Positive Behavior Interventions
Volume 7, Number 2, Spring 2005
TABLE OF CONTENTS AND ABSTRACTS
From the Periodicals Director
Judith K. Voress
Robert L. Koegel and Robert H. Horner
Quality of rapport as a setting event for problem behavior: assessment and intervention.
Darlene Magito McLaughlin and Edward G. Carr
Relationship quality (rapport) between people with developmental disabilities and their caregivers has long been suggested as an important variable influencing the likelihood of problem behavior. However, to date, the association between rapport and problem behavior has not been systematically investigated. The authors evaluated a multimethod strategy for assessing rapport and then used the assessment information to develop a multicomponent intervention for problem behavior. In Study 1, a descriptive assessment was carried out in which rapport was operationally defined, and good and poor rapport dyads consisting of staff members and participants were identified. Then, a functional analysis of each participant's problem behavior was conducted with respect to the interaction of two factors: quality of rapport and task demands. The results of the assessment study indicated that when rapport was poor, levels of problem behavior were high; when rapport was good, levels of problem behavior were low. In Study 2, the authors evaluated the effectiveness of a multicomponent intervention package designed to improve rapport between the person with disabilities and his or her caregiver. When rapport improved, participants showed a decrease in problem behavior and an increase in task completion in the presence of staff members who had previously been identified as having poor rapport with participants. The multidimensional nature of rapport assessment, as well as the unique contribution that rapport-building can make to multicomponent intervention, are discussed.
Personal paradigm shifts in PBS experts: perceptions of treatment acceptability of decelerative consequence-based behavioral procedures.(positive behavior supports).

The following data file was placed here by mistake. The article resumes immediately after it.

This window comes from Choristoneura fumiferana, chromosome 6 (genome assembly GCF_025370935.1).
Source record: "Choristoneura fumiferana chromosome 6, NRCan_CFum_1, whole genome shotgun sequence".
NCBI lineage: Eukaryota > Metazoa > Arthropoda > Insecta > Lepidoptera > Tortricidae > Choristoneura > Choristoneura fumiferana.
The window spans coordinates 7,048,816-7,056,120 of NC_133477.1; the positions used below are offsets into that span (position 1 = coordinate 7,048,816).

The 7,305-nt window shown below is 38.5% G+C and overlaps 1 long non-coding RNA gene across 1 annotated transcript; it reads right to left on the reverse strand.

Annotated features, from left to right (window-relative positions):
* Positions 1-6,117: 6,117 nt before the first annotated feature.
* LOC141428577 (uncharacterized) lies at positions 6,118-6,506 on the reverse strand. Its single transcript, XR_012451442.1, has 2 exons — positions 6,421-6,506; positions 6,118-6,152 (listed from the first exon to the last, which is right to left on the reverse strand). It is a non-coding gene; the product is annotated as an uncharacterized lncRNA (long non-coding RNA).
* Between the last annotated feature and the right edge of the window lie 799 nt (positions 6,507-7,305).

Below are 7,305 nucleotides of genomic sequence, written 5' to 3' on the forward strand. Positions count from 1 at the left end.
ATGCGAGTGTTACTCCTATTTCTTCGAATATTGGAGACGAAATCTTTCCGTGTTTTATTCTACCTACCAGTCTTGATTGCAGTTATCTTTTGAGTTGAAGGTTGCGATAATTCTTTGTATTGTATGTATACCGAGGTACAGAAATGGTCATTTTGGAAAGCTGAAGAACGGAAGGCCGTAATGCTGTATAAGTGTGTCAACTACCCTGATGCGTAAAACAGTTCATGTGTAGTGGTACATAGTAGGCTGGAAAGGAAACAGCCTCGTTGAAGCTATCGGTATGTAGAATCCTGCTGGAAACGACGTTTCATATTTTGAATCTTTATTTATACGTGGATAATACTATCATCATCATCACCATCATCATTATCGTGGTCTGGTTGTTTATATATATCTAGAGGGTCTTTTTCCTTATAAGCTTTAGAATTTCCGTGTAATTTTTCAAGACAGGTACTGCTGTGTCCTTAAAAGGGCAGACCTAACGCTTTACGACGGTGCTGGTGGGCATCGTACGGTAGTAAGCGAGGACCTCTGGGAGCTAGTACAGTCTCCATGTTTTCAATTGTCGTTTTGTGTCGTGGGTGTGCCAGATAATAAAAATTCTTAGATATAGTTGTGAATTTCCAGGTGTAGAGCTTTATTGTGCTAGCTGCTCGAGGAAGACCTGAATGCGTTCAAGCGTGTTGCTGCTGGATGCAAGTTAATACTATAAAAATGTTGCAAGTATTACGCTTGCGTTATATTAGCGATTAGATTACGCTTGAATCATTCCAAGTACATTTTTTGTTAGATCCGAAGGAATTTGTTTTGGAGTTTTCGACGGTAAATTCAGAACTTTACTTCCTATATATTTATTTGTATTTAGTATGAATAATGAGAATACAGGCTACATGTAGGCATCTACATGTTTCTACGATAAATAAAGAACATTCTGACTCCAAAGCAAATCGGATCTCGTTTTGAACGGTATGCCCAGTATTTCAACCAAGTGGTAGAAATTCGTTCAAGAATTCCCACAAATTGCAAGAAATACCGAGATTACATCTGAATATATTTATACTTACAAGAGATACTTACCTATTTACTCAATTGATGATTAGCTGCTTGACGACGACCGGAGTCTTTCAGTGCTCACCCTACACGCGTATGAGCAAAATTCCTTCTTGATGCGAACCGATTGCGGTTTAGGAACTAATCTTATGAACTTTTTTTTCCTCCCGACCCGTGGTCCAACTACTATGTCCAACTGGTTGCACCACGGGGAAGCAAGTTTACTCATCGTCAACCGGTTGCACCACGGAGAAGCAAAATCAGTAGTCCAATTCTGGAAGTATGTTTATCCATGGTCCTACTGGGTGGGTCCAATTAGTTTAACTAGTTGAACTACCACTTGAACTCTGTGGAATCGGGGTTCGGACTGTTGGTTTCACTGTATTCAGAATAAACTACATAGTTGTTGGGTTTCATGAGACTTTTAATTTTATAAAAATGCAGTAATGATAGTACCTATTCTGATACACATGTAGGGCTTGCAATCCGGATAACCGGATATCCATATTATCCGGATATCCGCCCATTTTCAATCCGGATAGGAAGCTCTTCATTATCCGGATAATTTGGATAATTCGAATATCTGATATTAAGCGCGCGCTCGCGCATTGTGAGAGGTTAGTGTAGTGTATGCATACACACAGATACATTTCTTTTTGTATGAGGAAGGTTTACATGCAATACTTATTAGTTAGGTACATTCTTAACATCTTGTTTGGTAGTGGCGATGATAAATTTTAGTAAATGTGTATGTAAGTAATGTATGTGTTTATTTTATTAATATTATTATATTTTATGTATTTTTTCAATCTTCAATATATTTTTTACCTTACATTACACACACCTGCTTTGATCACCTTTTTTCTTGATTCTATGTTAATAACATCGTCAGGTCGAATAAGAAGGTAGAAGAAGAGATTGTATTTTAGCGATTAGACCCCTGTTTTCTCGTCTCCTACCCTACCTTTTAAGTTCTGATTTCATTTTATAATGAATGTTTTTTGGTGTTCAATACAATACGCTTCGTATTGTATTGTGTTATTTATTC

Craig A. Michaels, Fredda Brown, and Niki Mirabella
Positive Behavior Supports (PBS) experts were surveyed to examine their perceptions of the treatment acceptability of commonly used decelerative consequence-based behavioral procedures. Findings illuminate the paradigm shifts that have occurred over the course of the careers of PBS experts and the factors that have contributed to these personal paradigm shifts. Many of the decelerative consequence-based procedures once used by respondents are no longer perceived by them to be acceptable. A small percentage of experts indicated that they still might use the full range of decelerative techniques under certain circumstances. The need for more training and ideological change were perceived to be the greatest challenges currently facing the field. Experts also indicated that involvement in PBS has broadened their understanding of applied behavior analysis, the function of behavior, antecedents, quality of life, and self-determination issues facing people with disabilities. The implications of the findings for current and future PBS researchers and practitioners are discussed.
Building a statewide plan for embedding positive behavior support in human service organizations.
Rachel Freeman, Christopher Smith, Jennifer Zarcone, Pat Kimbrough, Marie Tieghi-Benet, Donna Wickham, Matt Reese and Katie Hine.
The PBS triangle: does it fit as a heuristic? A reflection on the first international conference on positive behavior support.
Candace Kay Baker
The Forum section of the Journal of Positive Behavior Interventions is presented to encourage communication among readers and provide for an exchange of opinions, perspectives, ideas, and informative personal accounts. We welcome brief articles from family members, professionals, friends, advocates, administrators, researchers, and other individuals who are concerned with behavioral support issues. The purpose of the Forum is to facilitate a constructive dialogue among our many stakeholders regarding important issues in practice, research, training, program development, and policy. Submissions to the Forum undergo an expedited review and may be submitted to either editor.
The Forum article in this issue takes a closer look at the evolution of the triangle heuristic used to represent positive behavior support. Specifically, Baker proposes that the professional field think constructively about what the graphic actually represents. It is hoped that this article will serve as a catalyst for group reflection and the further evolution of positive behavior support.